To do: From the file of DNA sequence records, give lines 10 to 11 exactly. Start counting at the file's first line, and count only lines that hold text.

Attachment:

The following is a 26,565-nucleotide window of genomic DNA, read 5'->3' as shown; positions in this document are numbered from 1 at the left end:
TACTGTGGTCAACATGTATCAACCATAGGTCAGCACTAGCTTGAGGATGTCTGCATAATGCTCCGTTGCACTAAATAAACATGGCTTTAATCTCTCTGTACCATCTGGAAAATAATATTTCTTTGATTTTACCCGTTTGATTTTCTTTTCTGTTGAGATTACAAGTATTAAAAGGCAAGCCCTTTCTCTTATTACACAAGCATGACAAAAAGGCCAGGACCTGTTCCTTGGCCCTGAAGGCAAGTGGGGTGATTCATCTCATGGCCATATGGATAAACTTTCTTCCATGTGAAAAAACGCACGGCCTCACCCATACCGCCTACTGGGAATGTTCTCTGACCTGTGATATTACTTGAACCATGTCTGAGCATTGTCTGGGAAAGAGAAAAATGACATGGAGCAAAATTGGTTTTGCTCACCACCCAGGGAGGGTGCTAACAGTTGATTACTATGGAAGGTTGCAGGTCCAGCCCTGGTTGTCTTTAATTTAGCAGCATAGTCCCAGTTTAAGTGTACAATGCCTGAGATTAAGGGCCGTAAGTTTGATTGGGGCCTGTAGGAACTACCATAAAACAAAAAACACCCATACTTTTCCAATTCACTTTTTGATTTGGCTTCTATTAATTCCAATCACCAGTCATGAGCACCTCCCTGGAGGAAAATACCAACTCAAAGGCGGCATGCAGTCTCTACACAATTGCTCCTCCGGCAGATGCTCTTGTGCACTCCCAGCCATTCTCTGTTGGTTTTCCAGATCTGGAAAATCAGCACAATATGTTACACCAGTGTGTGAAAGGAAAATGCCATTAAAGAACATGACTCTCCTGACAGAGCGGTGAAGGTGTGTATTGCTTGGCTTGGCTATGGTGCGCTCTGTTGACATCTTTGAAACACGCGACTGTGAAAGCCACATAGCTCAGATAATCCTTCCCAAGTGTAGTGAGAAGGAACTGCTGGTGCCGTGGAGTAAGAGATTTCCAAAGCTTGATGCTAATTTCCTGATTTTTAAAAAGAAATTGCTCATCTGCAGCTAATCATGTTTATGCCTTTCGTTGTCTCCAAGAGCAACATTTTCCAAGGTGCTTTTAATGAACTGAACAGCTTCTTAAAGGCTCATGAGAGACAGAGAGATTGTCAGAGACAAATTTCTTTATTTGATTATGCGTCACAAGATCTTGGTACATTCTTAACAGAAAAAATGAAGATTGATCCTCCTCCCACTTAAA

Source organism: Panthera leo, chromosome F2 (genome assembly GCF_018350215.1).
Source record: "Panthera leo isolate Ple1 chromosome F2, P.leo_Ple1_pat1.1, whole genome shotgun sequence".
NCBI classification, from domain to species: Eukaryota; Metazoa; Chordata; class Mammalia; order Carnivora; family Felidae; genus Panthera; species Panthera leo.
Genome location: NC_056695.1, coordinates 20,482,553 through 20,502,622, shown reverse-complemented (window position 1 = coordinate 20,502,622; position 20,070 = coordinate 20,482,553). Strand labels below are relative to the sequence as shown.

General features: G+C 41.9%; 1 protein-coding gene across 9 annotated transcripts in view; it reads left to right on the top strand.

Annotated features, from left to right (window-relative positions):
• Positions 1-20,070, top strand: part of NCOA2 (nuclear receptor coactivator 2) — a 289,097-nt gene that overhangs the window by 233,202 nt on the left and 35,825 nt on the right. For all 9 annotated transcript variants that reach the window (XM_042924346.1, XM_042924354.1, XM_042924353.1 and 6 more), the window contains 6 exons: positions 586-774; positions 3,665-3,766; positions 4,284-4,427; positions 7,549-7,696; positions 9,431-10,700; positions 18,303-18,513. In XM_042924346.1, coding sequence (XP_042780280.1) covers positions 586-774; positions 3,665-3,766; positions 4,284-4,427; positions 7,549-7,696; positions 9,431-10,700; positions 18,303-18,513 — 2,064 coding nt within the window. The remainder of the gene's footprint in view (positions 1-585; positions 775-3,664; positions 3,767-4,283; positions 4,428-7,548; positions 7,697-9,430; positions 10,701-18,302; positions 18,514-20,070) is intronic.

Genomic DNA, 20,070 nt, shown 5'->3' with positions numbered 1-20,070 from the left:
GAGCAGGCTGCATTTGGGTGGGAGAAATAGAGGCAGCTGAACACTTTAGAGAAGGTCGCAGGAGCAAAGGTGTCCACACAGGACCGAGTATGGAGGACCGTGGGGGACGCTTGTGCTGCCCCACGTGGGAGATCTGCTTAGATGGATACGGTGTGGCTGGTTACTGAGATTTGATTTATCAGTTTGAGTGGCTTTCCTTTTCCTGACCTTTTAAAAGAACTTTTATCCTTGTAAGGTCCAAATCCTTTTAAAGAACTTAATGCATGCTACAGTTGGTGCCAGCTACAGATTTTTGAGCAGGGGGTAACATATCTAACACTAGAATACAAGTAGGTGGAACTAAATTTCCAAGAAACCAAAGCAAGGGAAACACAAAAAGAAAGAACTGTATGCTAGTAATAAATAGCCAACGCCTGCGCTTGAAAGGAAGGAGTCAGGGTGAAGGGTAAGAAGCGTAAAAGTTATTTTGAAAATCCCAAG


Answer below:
Genomic DNA, 20,070 nt, shown 5'->3' with positions numbered 1-20,070 from the left:
GAGCAGGCTGCATTTGGGTGGGAGAAATAGAGGCAGCTGAACACTTTAGAGAAGGTCGCAGGAGCAAAGGTGTCCACACAGGACCGAGTATGGAGGACCGTGGGGGACGCTTGTGCTGCCCCACGTGGGAGATCTGCTTAGATGGATACGGTGTGGCTGGTTACTGAGATTTGATTTATCAGTTTGAGTGGCTTTCCTTTTCCTGACCTTTTAAAAGAACTTTTATCCTTGTAAGGTCCAAATCCTTTTAAAGAACTTAATGCATGCTACAGTTGGTGCCAGCTACAGATTTTTGAGCAGGGGGTAACATATCTAACACTAGAATACAAGTAGGTGGAACTAAATTTCCAAGAAACCAAAGCAAGGGAAACACAAAAAGAAAGAACTGTATGCTAGTAATAAATAGCCAACGCCTGCGCTTGAAAGGAAGGAGTCAGGGTGAAGGGTAAGAAGCGTAAAAGTTATTTTGAAAATCCCAAG